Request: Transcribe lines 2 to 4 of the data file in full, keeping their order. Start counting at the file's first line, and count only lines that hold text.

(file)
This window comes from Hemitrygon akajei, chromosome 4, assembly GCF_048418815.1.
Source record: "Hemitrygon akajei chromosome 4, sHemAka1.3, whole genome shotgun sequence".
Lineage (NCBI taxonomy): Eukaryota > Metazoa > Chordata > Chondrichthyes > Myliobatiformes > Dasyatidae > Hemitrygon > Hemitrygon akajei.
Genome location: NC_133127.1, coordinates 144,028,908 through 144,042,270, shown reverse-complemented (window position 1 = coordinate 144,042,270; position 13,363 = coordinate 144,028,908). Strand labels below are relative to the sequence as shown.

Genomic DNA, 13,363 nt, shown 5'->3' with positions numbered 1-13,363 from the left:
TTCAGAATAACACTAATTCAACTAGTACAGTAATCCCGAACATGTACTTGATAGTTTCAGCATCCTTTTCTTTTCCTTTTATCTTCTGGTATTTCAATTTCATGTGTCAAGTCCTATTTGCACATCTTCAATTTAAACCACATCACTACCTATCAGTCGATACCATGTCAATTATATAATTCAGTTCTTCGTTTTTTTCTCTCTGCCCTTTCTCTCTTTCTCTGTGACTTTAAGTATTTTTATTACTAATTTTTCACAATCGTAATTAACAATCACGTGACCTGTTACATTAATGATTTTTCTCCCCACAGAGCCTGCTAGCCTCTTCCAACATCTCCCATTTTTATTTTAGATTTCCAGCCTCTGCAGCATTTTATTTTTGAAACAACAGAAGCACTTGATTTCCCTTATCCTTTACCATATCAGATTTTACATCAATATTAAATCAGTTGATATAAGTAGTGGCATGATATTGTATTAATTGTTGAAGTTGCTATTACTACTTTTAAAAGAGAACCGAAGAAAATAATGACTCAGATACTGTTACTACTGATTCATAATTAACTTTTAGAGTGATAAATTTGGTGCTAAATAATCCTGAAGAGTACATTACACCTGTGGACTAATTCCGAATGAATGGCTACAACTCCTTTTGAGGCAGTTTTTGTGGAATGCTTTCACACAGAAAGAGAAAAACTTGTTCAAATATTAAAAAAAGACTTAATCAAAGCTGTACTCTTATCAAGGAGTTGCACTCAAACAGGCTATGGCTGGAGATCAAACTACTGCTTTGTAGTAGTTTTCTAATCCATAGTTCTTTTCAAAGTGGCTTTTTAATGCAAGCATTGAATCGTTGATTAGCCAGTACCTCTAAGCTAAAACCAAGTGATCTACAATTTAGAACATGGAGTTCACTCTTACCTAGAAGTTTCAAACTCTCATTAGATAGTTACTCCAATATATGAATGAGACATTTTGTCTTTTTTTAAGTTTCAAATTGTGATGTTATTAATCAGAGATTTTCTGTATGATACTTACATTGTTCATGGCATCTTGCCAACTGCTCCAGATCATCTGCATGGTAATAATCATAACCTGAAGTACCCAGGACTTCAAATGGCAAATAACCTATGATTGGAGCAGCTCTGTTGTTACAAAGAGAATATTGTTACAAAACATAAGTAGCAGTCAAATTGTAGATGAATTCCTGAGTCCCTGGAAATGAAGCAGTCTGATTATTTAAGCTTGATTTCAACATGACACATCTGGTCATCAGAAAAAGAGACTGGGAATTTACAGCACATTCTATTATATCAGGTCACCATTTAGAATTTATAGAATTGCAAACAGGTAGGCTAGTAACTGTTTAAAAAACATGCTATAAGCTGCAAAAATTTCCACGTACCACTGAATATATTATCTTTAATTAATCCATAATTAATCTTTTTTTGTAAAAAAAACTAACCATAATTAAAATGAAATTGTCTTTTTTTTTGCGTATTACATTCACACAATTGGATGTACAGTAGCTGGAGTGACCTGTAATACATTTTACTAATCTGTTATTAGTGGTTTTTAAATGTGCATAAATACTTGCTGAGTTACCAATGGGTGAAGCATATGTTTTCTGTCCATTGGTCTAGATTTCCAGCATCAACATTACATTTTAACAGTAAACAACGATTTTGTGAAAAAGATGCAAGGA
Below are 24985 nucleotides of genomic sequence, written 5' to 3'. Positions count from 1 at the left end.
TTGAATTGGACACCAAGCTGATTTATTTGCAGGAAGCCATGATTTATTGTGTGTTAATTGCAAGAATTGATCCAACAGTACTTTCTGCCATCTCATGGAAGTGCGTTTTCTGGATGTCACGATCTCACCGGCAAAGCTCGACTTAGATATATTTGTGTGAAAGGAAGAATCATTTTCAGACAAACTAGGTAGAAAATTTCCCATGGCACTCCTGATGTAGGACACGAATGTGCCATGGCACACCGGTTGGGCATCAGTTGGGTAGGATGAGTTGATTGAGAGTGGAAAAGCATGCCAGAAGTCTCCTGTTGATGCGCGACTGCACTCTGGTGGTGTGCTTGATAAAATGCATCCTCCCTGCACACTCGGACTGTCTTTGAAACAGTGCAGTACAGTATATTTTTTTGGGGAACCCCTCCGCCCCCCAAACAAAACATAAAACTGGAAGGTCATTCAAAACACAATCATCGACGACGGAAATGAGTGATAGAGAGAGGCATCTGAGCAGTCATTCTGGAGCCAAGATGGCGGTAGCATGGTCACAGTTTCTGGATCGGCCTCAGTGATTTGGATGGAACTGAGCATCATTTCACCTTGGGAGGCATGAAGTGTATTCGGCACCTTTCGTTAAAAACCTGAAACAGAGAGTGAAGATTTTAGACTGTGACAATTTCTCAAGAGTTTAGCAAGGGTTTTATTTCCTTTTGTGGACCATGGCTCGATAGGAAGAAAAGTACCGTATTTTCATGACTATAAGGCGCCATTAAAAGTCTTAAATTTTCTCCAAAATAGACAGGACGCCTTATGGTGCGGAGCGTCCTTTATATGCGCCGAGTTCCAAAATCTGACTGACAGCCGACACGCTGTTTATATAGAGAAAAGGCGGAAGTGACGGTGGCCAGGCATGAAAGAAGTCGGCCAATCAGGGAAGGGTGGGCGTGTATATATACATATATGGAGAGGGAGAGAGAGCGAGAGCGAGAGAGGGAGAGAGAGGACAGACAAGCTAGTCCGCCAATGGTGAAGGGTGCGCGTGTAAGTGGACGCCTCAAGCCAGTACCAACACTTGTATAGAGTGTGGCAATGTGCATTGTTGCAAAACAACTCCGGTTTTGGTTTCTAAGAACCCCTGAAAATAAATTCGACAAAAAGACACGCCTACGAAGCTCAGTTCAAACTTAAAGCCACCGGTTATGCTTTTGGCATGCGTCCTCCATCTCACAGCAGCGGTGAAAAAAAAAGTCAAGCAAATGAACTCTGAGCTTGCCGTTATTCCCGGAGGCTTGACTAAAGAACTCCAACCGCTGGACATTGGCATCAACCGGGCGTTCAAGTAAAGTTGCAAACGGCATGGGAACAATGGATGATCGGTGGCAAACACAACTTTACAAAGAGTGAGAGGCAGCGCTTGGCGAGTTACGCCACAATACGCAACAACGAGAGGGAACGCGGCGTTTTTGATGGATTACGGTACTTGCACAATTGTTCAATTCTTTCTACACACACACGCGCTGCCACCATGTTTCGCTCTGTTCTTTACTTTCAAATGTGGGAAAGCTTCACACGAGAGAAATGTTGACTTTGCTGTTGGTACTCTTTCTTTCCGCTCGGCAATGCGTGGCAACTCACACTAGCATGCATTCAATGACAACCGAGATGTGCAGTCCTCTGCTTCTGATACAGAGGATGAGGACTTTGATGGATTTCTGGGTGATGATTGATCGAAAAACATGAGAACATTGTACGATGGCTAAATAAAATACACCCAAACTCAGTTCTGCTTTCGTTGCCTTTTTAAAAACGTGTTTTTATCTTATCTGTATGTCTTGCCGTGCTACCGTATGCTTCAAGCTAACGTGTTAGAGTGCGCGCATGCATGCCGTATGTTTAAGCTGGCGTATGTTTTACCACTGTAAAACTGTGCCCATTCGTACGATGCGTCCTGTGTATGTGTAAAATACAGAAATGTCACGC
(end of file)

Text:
Source record: "Hemitrygon akajei chromosome 4, sHemAka1.3, whole genome shotgun sequence".
Lineage (NCBI taxonomy): Eukaryota > Metazoa > Chordata > Chondrichthyes > Myliobatiformes > Dasyatidae > Hemitrygon > Hemitrygon akajei.
Genome location: NC_133127.1, coordinates 144,028,908 through 144,042,270, shown reverse-complemented (window position 1 = coordinate 144,042,270; position 13,363 = coordinate 144,028,908). Strand labels below are relative to the sequence as shown.